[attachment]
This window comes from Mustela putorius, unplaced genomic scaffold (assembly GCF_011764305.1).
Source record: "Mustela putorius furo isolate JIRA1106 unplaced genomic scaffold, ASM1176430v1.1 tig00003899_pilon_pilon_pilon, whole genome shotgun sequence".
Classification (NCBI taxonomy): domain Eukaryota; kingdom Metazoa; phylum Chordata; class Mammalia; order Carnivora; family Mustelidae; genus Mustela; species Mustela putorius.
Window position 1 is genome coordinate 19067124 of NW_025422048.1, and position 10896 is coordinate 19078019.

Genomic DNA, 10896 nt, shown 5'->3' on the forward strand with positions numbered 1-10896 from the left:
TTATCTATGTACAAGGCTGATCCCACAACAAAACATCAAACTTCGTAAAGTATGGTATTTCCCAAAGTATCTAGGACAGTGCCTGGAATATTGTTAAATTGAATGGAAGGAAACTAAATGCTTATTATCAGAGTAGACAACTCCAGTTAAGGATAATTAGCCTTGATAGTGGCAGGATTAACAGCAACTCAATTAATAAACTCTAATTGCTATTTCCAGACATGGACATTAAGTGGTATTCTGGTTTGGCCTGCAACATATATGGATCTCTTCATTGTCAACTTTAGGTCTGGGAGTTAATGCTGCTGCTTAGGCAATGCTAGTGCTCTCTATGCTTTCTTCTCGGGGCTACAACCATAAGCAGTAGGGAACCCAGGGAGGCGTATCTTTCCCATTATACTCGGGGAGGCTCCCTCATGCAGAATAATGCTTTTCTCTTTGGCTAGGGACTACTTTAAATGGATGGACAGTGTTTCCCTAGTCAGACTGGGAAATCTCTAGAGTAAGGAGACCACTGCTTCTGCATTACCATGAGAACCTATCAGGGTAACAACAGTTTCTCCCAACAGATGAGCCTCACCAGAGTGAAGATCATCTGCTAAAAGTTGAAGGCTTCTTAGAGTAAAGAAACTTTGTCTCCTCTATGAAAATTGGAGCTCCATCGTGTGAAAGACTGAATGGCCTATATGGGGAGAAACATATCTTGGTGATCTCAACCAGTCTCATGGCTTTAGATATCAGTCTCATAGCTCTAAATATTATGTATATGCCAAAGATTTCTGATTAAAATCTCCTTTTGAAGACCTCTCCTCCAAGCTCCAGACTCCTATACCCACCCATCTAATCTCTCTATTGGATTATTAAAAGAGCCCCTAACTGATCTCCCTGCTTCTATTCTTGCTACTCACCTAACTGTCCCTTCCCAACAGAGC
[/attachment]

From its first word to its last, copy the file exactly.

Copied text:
This window comes from Mustela putorius, unplaced genomic scaffold (assembly GCF_011764305.1).
Source record: "Mustela putorius furo isolate JIRA1106 unplaced genomic scaffold, ASM1176430v1.1 tig00003899_pilon_pilon_pilon, whole genome shotgun sequence".
Classification (NCBI taxonomy): domain Eukaryota; kingdom Metazoa; phylum Chordata; class Mammalia; order Carnivora; family Mustelidae; genus Mustela; species Mustela putorius.
Window position 1 is genome coordinate 19067124 of NW_025422048.1, and position 10896 is coordinate 19078019.

Genomic DNA, 10896 nt, shown 5'->3' on the forward strand with positions numbered 1-10896 from the left:
TTATCTATGTACAAGGCTGATCCCACAACAAAACATCAAACTTCGTAAAGTATGGTATTTCCCAAAGTATCTAGGACAGTGCCTGGAATATTGTTAAATTGAATGGAAGGAAACTAAATGCTTATTATCAGAGTAGACAACTCCAGTTAAGGATAATTAGCCTTGATAGTGGCAGGATTAACAGCAACTCAATTAATAAACTCTAATTGCTATTTCCAGACATGGACATTAAGTGGTATTCTGGTTTGGCCTGCAACATATATGGATCTCTTCATTGTCAACTTTAGGTCTGGGAGTTAATGCTGCTGCTTAGGCAATGCTAGTGCTCTCTATGCTTTCTTCTCGGGGCTACAACCATAAGCAGTAGGGAACCCAGGGAGGCGTATCTTTCCCATTATACTCGGGGAGGCTCCCTCATGCAGAATAATGCTTTTCTCTTTGGCTAGGGACTACTTTAAATGGATGGACAGTGTTTCCCTAGTCAGACTGGGAAATCTCTAGAGTAAGGAGACCACTGCTTCTGCATTACCATGAGAACCTATCAGGGTAACAACAGTTTCTCCCAACAGATGAGCCTCACCAGAGTGAAGATCATCTGCTAAAAGTTGAAGGCTTCTTAGAGTAAAGAAACTTTGTCTCCTCTATGAAAATTGGAGCTCCATCGTGTGAAAGACTGAATGGCCTATATGGGGAGAAACATATCTTGGTGATCTCAACCAGTCTCATGGCTTTAGATATCAGTCTCATAGCTCTAAATATTATGTATATGCCAAAGATTTCTGATTAAAATCTCCTTTTGAAGACCTCTCCTCCAAGCTCCAGACTCCTATACCCACCCATCTAATCTCTCTATTGGATTATTAAAAGAGCCCCTAACTGATCTCCCTGCTTCTATTCTTGCTACTCACCTAACTGTCCCTTCCCAACAGAGC